Objective: To determine the contributions of genetic and environmental influences to variation in self-report of obsessive-compulsive (OC) symptoms in a population-based twin sample of adolescent boys and girls. Method: Self-report ratings on the eight-item Youth Self-Report Obsessive-Compulsive Scale were collected in Dutch mono- and dizygotic twin pairs who participated at age 12 (N = 746 twin pairs), 14 (N = 963 pairs), or 16 years (N = 1,070 pairs). Structural equation modeling was used to break down the variation in liability to OC symptoms into genetic and environmental components. Results: At age 12, no difference in prevalence was found for OC symptoms in boys and girls. At ages 14 and 16, the prevalence was higher in girls. At all ages, genetic factors contributed significantly to variation on OC symptom liability; 27% at the age of 12, 57% at the age of 14, and 54% at the age of 16. There were no sex differences in heritability. Only at age 12, environmental factors shared by children from the same family contributed significantly (16%) to individual differences in OC symptom scores. Conclusions: During adolescence, OC symptoms are influenced by genetic and nonshared environmental factors. Sex differences in prevalence, but not heritability, emerge in adolescence. At age 12, shared environmental factors are of importance, but their influence disappears at later ages. This is in line with earlier research at age 12 that used parental ratings of OC symptoms. Thus, between-family factors play a significant role in explaining individual differences in OC symptoms at this age. ©2008 by the American Academy of Child and Adolescent Psychiatry.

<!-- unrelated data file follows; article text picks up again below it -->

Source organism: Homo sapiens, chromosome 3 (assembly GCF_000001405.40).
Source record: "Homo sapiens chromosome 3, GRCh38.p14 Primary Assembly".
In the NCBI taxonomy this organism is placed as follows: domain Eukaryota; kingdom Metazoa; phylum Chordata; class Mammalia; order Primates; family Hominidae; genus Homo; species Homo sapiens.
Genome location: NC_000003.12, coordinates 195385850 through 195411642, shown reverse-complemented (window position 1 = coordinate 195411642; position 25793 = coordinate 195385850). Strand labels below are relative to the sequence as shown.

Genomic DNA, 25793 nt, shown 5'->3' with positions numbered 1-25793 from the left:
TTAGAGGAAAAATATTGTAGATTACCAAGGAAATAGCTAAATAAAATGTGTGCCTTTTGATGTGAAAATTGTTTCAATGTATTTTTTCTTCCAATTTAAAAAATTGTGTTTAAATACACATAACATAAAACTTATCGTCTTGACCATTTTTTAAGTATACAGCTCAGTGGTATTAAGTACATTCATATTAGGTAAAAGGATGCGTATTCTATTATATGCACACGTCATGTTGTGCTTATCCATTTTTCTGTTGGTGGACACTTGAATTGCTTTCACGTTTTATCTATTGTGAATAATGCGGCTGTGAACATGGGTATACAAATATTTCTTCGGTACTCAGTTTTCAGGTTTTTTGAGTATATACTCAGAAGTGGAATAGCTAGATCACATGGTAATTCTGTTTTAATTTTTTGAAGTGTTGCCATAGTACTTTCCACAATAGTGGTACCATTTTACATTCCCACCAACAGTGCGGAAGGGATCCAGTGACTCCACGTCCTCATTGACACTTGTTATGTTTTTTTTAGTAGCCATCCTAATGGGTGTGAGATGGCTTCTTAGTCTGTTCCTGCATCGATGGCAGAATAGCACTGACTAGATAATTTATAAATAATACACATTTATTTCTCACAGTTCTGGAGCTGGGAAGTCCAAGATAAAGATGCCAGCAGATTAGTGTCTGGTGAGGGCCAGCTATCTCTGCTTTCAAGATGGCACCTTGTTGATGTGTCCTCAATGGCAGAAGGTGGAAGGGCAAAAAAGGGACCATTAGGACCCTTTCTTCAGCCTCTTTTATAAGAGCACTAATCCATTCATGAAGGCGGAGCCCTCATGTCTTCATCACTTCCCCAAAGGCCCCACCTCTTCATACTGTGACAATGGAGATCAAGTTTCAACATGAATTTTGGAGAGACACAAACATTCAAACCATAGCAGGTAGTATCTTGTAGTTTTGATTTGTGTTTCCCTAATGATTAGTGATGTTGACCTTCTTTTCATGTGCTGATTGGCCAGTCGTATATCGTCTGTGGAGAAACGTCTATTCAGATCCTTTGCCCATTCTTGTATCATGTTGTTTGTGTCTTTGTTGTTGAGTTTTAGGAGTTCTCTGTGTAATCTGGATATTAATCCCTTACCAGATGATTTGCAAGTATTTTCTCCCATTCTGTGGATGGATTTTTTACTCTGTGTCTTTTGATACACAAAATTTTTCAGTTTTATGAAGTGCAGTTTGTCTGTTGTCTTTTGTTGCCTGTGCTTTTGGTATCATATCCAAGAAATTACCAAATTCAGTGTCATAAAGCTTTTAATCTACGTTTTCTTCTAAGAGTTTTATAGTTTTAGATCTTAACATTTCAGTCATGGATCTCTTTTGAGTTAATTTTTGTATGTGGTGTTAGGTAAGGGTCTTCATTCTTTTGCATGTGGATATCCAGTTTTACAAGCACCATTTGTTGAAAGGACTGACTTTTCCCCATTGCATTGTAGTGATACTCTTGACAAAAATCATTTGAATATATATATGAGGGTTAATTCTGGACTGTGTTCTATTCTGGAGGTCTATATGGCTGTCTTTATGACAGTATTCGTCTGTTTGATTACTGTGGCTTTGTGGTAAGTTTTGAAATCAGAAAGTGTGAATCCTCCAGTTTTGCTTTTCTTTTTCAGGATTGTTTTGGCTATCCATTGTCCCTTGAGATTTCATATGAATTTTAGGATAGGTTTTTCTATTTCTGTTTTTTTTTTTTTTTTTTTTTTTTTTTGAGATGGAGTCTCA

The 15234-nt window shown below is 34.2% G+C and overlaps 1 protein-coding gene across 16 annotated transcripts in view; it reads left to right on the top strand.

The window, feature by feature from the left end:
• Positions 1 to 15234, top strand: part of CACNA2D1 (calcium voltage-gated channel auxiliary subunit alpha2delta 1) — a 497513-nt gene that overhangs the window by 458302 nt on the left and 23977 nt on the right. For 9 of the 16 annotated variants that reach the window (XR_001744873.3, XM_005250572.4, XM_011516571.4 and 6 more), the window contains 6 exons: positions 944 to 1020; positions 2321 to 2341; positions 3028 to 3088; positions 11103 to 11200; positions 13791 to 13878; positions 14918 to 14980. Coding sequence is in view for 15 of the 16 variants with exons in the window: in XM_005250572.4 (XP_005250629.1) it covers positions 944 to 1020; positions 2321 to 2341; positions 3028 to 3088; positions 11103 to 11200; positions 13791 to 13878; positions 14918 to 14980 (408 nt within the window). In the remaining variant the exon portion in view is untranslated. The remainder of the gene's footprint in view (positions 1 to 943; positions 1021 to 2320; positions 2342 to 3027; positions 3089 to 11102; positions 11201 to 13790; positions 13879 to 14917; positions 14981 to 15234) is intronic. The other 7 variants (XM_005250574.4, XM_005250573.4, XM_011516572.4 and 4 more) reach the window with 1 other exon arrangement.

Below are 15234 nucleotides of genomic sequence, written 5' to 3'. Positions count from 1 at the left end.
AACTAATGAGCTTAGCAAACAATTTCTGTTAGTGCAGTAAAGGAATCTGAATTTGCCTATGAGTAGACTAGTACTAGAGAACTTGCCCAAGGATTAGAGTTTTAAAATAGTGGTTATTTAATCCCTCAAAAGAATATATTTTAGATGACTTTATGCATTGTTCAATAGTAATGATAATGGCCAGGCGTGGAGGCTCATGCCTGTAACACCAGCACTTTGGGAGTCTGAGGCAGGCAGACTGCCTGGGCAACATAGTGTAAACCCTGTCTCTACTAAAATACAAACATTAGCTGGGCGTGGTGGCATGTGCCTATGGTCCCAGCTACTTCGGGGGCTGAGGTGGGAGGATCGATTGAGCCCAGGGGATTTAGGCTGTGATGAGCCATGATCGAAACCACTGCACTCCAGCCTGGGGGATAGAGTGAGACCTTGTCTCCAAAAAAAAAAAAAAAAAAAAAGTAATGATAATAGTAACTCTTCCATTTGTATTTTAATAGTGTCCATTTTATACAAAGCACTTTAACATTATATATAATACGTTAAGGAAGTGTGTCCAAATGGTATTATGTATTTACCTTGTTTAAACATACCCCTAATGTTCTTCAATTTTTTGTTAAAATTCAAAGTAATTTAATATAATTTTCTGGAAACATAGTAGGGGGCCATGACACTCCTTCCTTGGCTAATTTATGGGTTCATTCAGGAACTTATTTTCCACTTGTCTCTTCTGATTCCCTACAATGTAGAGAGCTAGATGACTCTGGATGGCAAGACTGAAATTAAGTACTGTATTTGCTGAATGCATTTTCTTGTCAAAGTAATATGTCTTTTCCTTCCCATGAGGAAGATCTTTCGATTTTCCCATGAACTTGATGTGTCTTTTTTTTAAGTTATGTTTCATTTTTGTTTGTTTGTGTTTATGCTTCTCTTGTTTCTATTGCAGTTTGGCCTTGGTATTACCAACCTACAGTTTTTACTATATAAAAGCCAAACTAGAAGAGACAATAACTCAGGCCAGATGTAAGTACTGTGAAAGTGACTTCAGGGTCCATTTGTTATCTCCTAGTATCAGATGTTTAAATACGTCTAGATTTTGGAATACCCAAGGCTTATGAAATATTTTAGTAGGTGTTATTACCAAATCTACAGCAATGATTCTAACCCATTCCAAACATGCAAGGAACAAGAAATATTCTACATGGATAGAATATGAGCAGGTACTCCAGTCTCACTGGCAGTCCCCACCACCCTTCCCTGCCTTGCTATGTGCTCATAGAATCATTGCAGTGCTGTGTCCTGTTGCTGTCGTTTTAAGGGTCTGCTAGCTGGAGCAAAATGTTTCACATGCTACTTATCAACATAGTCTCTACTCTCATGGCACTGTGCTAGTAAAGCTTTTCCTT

|Journal||Journal of the American Academy of Child and Adolescent Psychiatry|
|Publication status||Published - 2008|